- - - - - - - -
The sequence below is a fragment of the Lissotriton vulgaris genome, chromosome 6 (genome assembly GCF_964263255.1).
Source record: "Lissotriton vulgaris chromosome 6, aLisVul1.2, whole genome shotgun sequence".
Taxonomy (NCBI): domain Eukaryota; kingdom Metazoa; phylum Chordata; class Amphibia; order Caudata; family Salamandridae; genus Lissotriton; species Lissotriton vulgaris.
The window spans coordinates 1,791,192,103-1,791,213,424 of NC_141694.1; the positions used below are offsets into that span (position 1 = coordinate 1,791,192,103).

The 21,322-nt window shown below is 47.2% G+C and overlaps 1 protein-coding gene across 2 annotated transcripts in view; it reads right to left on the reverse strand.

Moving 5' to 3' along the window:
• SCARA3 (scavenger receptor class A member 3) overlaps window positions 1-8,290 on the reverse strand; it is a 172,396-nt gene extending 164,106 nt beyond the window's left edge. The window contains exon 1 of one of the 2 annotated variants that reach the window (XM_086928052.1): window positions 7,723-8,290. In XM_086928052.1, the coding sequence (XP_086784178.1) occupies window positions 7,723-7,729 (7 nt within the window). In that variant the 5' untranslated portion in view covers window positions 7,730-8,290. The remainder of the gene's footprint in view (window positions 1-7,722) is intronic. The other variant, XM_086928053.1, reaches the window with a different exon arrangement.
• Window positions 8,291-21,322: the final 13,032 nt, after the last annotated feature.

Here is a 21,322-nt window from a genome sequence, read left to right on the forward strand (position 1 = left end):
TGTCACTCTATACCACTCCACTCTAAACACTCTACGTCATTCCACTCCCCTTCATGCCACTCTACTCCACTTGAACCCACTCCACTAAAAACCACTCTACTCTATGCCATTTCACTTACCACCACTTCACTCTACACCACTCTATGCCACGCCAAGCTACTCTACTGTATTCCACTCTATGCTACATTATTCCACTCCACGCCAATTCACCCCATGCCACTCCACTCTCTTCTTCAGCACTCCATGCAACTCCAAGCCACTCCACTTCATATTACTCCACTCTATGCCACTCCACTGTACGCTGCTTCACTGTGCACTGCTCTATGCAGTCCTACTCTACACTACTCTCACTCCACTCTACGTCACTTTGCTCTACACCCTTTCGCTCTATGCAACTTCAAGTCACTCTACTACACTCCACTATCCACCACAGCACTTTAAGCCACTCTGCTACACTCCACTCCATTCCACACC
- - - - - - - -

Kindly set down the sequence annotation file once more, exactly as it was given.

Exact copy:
The sequence below is a fragment of the Lissotriton vulgaris genome, chromosome 6 (genome assembly GCF_964263255.1).
Source record: "Lissotriton vulgaris chromosome 6, aLisVul1.2, whole genome shotgun sequence".
Taxonomy (NCBI): domain Eukaryota; kingdom Metazoa; phylum Chordata; class Amphibia; order Caudata; family Salamandridae; genus Lissotriton; species Lissotriton vulgaris.
The window spans coordinates 1,791,192,103-1,791,213,424 of NC_141694.1; the positions used below are offsets into that span (position 1 = coordinate 1,791,192,103).

The 21,322-nt window shown below is 47.2% G+C and overlaps 1 protein-coding gene across 2 annotated transcripts in view; it reads right to left on the reverse strand.

Moving 5' to 3' along the window:
• SCARA3 (scavenger receptor class A member 3) overlaps window positions 1-8,290 on the reverse strand; it is a 172,396-nt gene extending 164,106 nt beyond the window's left edge. The window contains exon 1 of one of the 2 annotated variants that reach the window (XM_086928052.1): window positions 7,723-8,290. In XM_086928052.1, the coding sequence (XP_086784178.1) occupies window positions 7,723-7,729 (7 nt within the window). In that variant the 5' untranslated portion in view covers window positions 7,730-8,290. The remainder of the gene's footprint in view (window positions 1-7,722) is intronic. The other variant, XM_086928053.1, reaches the window with a different exon arrangement.
• Window positions 8,291-21,322: the final 13,032 nt, after the last annotated feature.

Here is a 21,322-nt window from a genome sequence, read left to right on the forward strand (position 1 = left end):
TGTCACTCTATACCACTCCACTCTAAACACTCTACGTCATTCCACTCCCCTTCATGCCACTCTACTCCACTTGAACCCACTCCACTAAAAACCACTCTACTCTATGCCATTTCACTTACCACCACTTCACTCTACACCACTCTATGCCACGCCAAGCTACTCTACTGTATTCCACTCTATGCTACATTATTCCACTCCACGCCAATTCACCCCATGCCACTCCACTCTCTTCTTCAGCACTCCATGCAACTCCAAGCCACTCCACTTCATATTACTCCACTCTATGCCACTCCACTGTACGCTGCTTCACTGTGCACTGCTCTATGCAGTCCTACTCTACACTACTCTCACTCCACTCTACGTCACTTTGCTCTACACCCTTTCGCTCTATGCAACTTCAAGTCACTCTACTACACTCCACTATCCACCACAGCACTTTAAGCCACTCTGCTACACTCCACTCCATTCCACACC